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Honeymoon over for runaway bride

A JAMAICAN bride who allegedly married her elderly Scottish husband to get her stay could be facing deportation after ditching him hours after landing.

The Home Office has warned that Patrice Chambers, 24, could be sent back for breaching the terms of her visa.

It said marriage alone was not enough to keep her in the country and that couples had to live together for a minimum of two years before they'd be considered for indefinite leave to remain.

Jilted groom, Johnny Gannon, 57, paid £5,000 for a visa so Chambers could join him at his council flat in Perth, Scotland, following their wedding on the Caribbean island a few months earlier.

But on the same day Cumper joined her husband on Saturday afternoon (July 16) she announced she was leaving.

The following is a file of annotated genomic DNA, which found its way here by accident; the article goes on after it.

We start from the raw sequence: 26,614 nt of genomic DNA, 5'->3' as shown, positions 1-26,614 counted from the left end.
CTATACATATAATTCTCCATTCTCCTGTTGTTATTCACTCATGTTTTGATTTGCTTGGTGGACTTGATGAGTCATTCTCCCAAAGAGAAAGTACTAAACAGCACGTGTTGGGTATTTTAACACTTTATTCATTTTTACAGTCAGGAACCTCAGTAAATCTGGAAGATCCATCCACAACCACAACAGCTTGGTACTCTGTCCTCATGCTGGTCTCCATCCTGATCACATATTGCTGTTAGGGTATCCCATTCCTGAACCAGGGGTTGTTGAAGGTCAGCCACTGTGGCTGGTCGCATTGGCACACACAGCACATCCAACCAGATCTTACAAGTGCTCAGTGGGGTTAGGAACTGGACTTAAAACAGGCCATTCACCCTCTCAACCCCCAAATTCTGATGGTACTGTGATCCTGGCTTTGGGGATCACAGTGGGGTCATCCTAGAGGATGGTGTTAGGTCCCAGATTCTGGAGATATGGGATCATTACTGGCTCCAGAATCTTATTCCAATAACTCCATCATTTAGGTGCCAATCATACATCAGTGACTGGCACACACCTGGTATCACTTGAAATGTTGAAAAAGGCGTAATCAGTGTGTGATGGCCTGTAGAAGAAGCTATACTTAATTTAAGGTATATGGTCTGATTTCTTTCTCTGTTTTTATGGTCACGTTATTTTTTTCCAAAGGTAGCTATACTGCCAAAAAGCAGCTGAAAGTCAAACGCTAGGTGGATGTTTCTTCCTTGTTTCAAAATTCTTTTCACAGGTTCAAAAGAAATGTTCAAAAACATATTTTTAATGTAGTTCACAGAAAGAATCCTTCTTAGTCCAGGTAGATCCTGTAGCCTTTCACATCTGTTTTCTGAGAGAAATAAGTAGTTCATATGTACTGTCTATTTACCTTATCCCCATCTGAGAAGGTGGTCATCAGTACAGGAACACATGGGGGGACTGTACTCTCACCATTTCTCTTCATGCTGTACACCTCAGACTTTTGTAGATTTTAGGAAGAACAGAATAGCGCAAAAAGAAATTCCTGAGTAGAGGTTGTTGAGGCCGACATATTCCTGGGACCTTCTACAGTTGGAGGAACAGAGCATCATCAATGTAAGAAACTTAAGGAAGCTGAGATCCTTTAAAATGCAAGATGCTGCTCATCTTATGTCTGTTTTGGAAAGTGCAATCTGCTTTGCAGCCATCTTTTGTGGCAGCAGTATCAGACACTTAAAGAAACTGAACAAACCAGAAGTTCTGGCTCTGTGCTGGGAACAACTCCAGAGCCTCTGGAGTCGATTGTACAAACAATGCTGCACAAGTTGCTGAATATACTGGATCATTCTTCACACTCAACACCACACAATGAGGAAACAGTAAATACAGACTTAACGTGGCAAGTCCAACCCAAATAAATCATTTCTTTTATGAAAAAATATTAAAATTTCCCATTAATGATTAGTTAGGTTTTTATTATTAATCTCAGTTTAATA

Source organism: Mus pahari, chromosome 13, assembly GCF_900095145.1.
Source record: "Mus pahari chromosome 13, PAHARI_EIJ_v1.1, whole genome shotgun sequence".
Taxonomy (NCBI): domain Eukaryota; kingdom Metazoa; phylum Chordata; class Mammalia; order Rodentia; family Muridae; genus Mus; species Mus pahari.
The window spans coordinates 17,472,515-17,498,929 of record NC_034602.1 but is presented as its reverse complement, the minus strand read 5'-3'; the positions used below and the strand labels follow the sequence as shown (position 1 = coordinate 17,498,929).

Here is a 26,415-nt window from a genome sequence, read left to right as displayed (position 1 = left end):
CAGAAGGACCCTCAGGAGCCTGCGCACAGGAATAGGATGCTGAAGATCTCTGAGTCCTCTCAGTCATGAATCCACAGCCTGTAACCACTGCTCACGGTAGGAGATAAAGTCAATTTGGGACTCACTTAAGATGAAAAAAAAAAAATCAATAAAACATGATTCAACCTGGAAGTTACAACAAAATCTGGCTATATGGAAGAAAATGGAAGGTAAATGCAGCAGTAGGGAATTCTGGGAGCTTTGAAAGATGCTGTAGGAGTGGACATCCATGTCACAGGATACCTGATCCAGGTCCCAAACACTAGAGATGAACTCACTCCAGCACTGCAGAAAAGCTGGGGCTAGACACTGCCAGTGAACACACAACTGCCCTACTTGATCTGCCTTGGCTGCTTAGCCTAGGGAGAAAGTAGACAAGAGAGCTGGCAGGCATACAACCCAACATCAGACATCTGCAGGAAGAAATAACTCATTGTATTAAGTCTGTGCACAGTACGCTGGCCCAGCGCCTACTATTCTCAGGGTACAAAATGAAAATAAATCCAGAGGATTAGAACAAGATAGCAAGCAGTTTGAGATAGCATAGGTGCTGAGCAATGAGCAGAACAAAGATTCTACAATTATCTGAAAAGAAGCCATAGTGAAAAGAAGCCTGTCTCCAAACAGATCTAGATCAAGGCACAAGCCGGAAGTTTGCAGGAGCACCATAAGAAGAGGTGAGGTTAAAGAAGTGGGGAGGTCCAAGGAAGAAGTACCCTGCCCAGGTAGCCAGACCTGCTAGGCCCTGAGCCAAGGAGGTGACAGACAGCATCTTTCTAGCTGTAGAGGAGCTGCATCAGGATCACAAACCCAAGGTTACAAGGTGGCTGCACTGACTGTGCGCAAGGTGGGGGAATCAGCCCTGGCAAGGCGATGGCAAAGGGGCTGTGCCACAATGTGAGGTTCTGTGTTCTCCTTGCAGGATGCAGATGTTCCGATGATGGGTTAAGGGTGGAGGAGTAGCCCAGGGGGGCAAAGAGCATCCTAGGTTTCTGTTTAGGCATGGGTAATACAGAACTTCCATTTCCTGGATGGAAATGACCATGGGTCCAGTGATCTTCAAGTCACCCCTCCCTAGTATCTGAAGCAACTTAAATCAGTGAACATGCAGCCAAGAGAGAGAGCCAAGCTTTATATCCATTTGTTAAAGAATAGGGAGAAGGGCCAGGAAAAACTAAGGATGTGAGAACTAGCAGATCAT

The heartbroken charity worker poured his heart out to the Daily Record saying he believed his young bride was heading to Bristol to be with her Jamaican boyfriend who he claims hatched the scam.

Gannon, who met Chambers two years ago while on holiday, said: "I was looking forward to spending the rest of my life with Patrice but I think she had planned all along to do this.

"I feel humiliated. My relationship with her wasn’t something I’d done by mail order."

A UK Border Agency spokesperson said: "We will investigate any formal allegations that a person is not meeting the terms of their visa.

"A marriage does not give an individual the right to live and work in the UK. If a person no longer meets the requirements for which they were granted entry, their right to remain in the UK may be revoked."

Chambers had initially been refused a tourist visa to visit Scotland because the UK authorities feared she would not return to Jamaica.

It was then, Gannon said, that she started talking about marriage.

But he started to suspect her feelings were not reciprocal when he popped to the shop for 20 minutes to buy pot noodles and returned to find her leaving.

The Voice wants to hear from Patrice Chambers. Do you know her? Email

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